Water Heat Circulator

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Hi,
I live in apartment building which has an unlimited (to me) supply of cold water. As an alternative to a conventional air conditioner, I was wondering if it would be practical to run the water through a radiator + fan, and then back down the drain. The water is colder than I would ever want the room to be. Any thoughts?
Thanks
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Some additional comments:
My goal is partly to save money on electricity, but mostly I just want something that is moderately efficient and doesn't require a wall mount.
Here are the options that I see.
Wall mount air conditioner - Cannot use - cutting a hole in wall is out of the question
Tap water heat exchanger - No wall mount required - No electricity used - Will it provide enough cooling? Could hook to bath tub
Portable air conditioner - No wall mount required - Have a 10,000 BTU unit - Almost useless for cooling even a small room - HORRIBLE efficiency, worse than even cheap window units
"Split" air conditioners - No wall mount required, but small hole is required for tube - Have a porch, could place condenser outside - Good efficiency - A bit expensive and large for an apartment
Outdoor water chiller - No wall mount required, but small hole is required for tube - Can obtain used drinking fountain almost free - Simpler install, water tubing can be flexible - Sounds like best solution if efficiency is moderately good - Can a drinking fountain handle the job without the motor burning out? The apartment is fairly small.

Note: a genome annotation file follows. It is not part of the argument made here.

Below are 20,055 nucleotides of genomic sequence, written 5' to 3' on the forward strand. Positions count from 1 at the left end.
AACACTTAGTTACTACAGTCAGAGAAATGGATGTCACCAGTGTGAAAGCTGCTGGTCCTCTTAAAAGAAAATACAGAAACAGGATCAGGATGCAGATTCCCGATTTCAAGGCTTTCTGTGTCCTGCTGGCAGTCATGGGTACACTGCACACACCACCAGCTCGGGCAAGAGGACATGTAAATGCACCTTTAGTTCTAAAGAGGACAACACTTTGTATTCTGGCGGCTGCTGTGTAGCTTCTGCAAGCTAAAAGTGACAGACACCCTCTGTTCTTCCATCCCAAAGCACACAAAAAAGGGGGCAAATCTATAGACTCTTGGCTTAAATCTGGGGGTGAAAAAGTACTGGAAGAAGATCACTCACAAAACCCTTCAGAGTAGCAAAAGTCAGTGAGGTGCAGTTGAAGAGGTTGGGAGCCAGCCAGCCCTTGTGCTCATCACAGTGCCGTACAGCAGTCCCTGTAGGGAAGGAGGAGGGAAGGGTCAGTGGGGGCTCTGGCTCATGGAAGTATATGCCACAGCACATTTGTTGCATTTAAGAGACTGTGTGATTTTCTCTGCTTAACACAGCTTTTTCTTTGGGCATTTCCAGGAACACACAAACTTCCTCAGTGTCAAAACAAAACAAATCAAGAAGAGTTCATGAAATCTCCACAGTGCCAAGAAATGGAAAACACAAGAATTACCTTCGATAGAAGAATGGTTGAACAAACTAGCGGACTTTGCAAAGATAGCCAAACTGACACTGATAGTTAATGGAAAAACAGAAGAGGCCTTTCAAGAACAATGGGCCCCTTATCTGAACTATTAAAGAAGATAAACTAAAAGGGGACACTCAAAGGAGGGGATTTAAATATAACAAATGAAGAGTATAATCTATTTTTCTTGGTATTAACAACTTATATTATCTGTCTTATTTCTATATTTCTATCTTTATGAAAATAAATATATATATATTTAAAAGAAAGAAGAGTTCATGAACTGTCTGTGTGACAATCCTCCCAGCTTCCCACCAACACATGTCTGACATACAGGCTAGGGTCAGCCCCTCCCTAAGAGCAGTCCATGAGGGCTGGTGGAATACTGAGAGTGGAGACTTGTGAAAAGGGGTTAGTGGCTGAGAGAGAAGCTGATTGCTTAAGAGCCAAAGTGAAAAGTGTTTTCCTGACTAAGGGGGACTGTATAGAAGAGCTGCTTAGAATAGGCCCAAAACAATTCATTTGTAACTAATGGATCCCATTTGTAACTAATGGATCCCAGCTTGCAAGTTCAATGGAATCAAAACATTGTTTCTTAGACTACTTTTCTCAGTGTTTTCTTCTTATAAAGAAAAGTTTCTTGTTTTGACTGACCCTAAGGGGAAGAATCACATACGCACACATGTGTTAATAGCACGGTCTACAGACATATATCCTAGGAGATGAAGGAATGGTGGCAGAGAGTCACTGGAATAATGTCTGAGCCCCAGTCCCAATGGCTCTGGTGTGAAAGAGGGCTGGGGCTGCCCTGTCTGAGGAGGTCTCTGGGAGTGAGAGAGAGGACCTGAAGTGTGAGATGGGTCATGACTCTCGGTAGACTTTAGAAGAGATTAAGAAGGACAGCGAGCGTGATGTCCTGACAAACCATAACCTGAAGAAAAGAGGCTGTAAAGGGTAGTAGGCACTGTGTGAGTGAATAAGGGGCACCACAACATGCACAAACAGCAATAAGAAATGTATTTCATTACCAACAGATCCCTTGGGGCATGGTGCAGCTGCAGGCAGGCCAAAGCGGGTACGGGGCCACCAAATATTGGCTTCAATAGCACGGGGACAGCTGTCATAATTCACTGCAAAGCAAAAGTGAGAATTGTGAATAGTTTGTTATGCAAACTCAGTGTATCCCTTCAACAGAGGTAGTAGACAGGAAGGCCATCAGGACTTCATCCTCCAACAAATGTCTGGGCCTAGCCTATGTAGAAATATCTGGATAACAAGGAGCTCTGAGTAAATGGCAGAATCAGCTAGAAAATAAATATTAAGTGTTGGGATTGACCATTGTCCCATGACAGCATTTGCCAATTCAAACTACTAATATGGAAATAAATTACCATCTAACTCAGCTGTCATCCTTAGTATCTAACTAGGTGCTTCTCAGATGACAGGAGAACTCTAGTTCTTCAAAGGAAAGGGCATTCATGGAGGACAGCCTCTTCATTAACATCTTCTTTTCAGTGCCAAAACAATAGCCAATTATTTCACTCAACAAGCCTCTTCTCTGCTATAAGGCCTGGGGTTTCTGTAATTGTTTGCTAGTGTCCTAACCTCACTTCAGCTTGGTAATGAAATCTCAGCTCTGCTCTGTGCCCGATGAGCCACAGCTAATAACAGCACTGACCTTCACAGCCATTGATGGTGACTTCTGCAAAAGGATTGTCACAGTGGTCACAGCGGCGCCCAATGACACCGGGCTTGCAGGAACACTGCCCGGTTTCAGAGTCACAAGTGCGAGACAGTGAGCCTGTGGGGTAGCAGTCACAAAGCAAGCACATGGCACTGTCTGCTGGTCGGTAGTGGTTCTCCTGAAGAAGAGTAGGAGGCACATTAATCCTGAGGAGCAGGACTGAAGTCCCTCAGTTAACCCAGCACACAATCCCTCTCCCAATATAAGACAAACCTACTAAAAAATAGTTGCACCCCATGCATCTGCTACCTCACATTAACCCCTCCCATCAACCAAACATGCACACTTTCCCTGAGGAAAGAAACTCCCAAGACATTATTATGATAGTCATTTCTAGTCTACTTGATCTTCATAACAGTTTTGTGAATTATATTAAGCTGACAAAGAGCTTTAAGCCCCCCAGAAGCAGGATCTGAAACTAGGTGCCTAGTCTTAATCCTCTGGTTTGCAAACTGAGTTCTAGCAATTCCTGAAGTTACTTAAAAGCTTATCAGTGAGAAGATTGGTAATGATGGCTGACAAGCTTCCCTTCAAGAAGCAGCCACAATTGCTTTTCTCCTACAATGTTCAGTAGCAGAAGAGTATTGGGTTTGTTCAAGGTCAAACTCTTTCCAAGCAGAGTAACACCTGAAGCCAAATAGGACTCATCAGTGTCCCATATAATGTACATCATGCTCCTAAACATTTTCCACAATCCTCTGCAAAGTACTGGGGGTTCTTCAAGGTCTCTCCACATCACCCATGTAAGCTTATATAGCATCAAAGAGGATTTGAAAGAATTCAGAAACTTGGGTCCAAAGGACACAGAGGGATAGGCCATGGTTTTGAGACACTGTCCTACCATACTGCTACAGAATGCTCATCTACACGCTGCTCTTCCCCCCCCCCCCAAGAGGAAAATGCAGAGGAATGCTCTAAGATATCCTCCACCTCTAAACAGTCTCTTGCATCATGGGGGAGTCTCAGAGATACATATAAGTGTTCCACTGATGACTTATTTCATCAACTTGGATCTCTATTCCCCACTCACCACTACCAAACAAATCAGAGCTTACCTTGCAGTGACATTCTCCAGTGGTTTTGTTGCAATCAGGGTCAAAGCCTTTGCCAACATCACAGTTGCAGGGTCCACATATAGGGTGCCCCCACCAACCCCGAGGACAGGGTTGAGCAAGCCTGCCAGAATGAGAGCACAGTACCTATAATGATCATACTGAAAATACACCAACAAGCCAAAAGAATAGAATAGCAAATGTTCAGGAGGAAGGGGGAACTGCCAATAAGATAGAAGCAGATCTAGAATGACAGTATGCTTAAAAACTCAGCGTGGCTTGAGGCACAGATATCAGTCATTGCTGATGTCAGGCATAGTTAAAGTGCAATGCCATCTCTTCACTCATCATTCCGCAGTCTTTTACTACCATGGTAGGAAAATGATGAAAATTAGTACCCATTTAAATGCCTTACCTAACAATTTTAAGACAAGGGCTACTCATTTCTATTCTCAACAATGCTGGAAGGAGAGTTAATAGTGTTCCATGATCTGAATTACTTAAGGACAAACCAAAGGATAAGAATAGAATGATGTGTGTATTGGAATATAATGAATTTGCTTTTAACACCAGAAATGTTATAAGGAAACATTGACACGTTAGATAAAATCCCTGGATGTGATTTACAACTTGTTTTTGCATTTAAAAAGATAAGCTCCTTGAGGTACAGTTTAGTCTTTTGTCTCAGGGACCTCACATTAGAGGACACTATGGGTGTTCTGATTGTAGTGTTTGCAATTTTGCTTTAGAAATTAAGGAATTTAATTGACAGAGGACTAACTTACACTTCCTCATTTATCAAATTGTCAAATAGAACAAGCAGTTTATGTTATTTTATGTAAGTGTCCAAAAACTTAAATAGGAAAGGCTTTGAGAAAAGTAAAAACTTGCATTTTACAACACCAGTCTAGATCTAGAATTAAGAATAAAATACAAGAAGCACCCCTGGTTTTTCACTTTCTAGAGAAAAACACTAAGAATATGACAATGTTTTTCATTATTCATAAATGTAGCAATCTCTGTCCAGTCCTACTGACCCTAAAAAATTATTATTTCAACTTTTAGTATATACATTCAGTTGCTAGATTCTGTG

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sp snipped-for-privacy@yahoo.com wrote re air conditioning with a

You _might_ cover the ceiling with lots of cold water pipes :-) Warming 1000 pounds of water per hour (about 2 gpm) 10 F would provide 10K Btu/h of cooling. If the air-water temp diff is 10 F, with a 1.5 Btu/h-F-ft^2 slow-moving airfilm conductance, you'd need about 10K/(10x1.5) = 667 ft^2 of pipe, eg 67 4"x10' pipes, but that might not dehumidify well, even if some condensation occurs, and it would waste a lot of water.
If you really wanted to do this, you might make a tank around the hot fins of a cheap window AC and fill it with oil (to avoid corrosion) and pump lots of 110 F oil through a heat exchanger to warm 0.4 gpm of 60 F water to about 110 F. Z = 0 and E = 1-e^(-NTU) = 0.9 makes NTU = 2.3 60A/200, so A = 6.7 ft^2, eg a 3"x10' copper pipe inside a 4"x10' PVC pipe. You might pump the still-pressurized hot water back into the hot water pipe in your apartment, where it might eventually push some cold water out of the bottom of the water heater for the apartment building.
Nick
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Moved to a different forum. Thanks to Nick and Stretch for the replies.
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Hmm, I didn't actually move that post to this forum; maybe it was moved here by a moderator of another forum (sci.engr.hvac or alt.hvac).